While Gujarat government is making prohibition laws more and more stringent, it is the repentance on part of the accused that resulted in imposition of milder punishment from the court in Patel’s case.
Patel was facing a trial for drunken driving, as he was nabbed driving his vehicle in inebriated condition and tested positive on July 3, 2013. He was booked under section 185 of the Motor Vehicle Act, which prescribes jail term up to six months and fine up to Rs 2,000 or both, if a person is caught driving drunk.
However, when Patel appeared before the Metropolitan Court No 22 earlier this month, he confessed his crime, regretted his mistake and promised the court that he would never indulge in such a crime in future. Patel’s voluntarily admitting his guilty coupled with repentance and promise led the court to consider imposing milder punishment on him.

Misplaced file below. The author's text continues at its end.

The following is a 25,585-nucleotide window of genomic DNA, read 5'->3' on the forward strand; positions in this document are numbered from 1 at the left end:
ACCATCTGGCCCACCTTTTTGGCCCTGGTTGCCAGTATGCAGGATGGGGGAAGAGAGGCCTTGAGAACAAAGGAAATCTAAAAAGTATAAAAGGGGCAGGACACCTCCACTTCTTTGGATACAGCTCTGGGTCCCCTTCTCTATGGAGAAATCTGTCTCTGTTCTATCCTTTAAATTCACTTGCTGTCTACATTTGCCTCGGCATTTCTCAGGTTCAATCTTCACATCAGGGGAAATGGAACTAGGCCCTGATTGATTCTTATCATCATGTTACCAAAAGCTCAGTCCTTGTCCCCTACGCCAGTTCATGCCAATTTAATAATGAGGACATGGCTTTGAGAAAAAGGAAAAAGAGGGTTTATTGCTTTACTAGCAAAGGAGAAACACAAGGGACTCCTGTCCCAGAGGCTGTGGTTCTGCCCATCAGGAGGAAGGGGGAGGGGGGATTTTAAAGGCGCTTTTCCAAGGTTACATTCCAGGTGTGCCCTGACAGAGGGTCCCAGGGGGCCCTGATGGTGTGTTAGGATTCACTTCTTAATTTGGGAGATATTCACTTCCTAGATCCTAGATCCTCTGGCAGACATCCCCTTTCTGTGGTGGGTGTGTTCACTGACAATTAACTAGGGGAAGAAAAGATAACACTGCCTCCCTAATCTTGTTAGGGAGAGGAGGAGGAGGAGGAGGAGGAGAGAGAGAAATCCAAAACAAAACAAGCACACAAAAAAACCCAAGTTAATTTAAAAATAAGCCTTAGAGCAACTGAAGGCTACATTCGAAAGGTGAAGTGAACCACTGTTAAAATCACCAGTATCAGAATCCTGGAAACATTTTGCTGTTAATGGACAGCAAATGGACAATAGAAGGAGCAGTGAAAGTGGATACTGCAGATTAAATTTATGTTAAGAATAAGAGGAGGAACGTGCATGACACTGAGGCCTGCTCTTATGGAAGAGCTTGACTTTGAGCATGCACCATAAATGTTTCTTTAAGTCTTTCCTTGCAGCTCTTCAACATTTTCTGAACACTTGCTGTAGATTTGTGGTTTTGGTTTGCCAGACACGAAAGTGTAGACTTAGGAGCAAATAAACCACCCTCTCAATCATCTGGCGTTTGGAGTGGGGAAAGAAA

The additional chief judicial magistrate said that looking at the principles laid down by Gujarat high court in Natwar Hirachand Thakor’s case in 2005 for imposing minor punishment for admission of guilt and expressing regrets, the court felt it proper to order Patel to sit in court through the day till it rises and pay a penalty of Rs 1,500 for the offence.